February 10, 2016
It's “Industry Day” for our aquaculture business development group, and the plan is simple: bring together a group of twenty prospective aquaculturists from up and down the coast for a single day to tour as many aquaculture farms and meet as many industry members as possible.
February 3, 2016
Like moths to a flame, the press was all over the start of construction on the Block Island Wind Farm last July. After a decade-plus of starts and lawsuit-induced stops, America’s first offshore wind project was finally being built. The stories covered the prerequisite details: size of the project, cost, technology being used, and of course the politics behind it. Absent from most discussions, however, were voices from the project’s host community, Block Island.
January 29, 2016
The Island Institute’s Economic Development staff welcome you to this series of blog posts, a resource for island and coastal small businesses. To easily find future posts, go to the blog home page and select “economic development” from the drop down menu to filter blog posts by this topic, or go to islandinstitute.org/blog/economic.
January 28, 2016
Maddey Gates is the eldercare Island Fellow. She has lived and worked on eldercare initatives on Chebeague, North Haven, Swan's Island, and now Vinalhaven during her fellowship. Close your eyes. When I say “eldercare,” what comes to your mind? What do you see, smell, and feel when I say “seniors,” “elders,” “nursing home,” or “residential care”?
January 25, 2016
The Island Institute is partnering with Bigelow Laboratory for Ocean Sciences and Ocean Approved, the country’s first company to grow kelp for food, on an exciting new project with potentially big implications. As it grows, the kelp on Ocean Approved’s rafts in Casco Bay may capture enough CO2 to reduce the acidity of surrounding water and make shellfish grow better. The instruments measuring ocean chemistry were put in and outside of the farm a couple of weeks ago, and the first reading of CO2 levels is very promising.
January 20, 2016
2012 was a big moment in the Maine lobster industry, with an overabundance of lobster and a price crash in response. We started filming in 2013 and, at that point, we noticed that there was a lot more communication starting to happen between fishermen and scientists about changes they were seeing out on the water. The idea was to start capturing some of that, using the Climate of Change Workshop that the Island Institute hosted that summer as a jumping off point.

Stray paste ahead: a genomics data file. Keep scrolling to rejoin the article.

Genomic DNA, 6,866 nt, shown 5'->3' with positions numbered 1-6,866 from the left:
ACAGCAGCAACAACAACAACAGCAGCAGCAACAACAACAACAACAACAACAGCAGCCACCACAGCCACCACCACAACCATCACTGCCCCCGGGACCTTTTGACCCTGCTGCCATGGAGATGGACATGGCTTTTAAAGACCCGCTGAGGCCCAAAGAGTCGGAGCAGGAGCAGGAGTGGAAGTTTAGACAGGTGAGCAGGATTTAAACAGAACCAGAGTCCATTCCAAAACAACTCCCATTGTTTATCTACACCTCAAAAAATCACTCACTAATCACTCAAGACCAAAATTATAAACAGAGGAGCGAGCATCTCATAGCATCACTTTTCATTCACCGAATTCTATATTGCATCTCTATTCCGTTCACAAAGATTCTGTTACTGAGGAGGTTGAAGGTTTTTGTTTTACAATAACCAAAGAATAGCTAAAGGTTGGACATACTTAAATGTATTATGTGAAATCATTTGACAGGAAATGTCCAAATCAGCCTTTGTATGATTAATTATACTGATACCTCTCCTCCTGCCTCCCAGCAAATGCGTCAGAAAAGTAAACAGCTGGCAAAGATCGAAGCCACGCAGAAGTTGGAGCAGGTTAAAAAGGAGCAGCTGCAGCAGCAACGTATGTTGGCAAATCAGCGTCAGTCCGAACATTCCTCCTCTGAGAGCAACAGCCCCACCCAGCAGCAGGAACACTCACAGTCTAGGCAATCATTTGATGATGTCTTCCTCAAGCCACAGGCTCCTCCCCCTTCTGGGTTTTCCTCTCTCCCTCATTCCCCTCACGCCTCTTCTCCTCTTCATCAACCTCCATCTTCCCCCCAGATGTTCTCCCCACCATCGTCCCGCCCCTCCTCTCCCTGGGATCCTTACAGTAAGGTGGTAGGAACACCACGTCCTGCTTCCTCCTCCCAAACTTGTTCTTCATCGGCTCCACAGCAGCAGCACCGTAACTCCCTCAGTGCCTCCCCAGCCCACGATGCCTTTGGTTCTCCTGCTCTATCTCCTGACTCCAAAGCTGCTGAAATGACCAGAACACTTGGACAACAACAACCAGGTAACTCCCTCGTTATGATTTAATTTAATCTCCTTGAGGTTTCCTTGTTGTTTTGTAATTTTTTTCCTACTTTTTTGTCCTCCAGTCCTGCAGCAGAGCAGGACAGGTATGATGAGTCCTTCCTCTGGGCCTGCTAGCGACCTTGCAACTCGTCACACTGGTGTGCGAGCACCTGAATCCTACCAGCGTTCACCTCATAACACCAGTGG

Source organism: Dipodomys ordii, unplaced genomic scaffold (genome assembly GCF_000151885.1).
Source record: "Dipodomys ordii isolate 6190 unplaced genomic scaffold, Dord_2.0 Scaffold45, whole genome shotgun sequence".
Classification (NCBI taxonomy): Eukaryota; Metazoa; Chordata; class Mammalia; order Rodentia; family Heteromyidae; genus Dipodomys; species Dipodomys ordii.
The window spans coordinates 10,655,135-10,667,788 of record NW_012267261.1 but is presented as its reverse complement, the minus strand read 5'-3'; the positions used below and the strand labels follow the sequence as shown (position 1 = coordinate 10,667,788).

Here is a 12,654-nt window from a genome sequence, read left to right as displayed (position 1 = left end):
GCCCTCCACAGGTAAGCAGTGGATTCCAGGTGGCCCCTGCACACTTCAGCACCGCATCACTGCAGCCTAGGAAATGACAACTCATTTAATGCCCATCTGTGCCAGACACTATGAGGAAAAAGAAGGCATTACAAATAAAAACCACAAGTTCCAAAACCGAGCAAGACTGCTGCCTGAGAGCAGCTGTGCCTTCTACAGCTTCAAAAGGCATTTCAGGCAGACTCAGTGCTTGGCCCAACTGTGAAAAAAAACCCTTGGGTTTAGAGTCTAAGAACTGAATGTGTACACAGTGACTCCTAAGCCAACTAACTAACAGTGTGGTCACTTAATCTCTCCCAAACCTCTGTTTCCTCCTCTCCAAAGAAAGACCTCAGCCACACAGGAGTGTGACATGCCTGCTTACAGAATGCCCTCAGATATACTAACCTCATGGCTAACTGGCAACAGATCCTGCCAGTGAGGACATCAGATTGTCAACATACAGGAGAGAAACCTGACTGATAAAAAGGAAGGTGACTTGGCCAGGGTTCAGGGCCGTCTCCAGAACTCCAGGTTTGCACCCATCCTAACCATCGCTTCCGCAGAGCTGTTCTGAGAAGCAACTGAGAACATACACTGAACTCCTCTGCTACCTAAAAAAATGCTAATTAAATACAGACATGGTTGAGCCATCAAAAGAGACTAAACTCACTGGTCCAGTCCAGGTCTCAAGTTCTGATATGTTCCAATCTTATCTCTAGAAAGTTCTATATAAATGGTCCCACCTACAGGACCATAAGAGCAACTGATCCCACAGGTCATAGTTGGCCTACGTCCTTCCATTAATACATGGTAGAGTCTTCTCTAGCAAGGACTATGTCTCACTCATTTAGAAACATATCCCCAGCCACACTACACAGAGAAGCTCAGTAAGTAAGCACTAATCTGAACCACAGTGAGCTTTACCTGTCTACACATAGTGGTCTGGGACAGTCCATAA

January 11, 2016
In order to save money, Maine’s island and remote coastal businesses seek energy efficiency. Potts Harbor Lobster of Harpswell gets 44% of their energy from solar panels.
December 22, 2015
Islands are often the first to feel negative effects of climate change. But we can also look to islands to find inspiration for lowering emissions on a community scale.
December 21, 2015
Who wants to grow mussels, kelp, or oysters in Maine’s waters? Quite a few people, it turns out. On December 10th, 20 members of the Island Institute’s Aquaculture Business Development Program (or Cohort) met for the first time in Rockland to learn about growing kelp, oysters, or mussels. Over the next six months, the group will get support in starting small-scale aquaculture businesses. The goal? Add diversified income options and start reducing the coast’s reliance on lobster.
December 8, 2015
Beaver Island, Michigan is one of 26 year round island communities in the Great Lakes. It is 32 miles offshore and requires a 2 1/2 hour ferry ride or 15 minute flight in a small plane. This month, the Island Institute hosted an information exchange with five guests from Beaver Island and two guests from the Michigan Office of the Great Lakes. Prior to their visit, residents of Beaver Island identified five priority areas for their island communities’ sustainability. During their visit, the Beaver Island delegation focused on learning what Maine islands are doing to address these very issues. The list was strikingly familiar to those of us working at the Island Institute: economic diversification (including broadband), K-12 education, marketing/tourism and emergency services.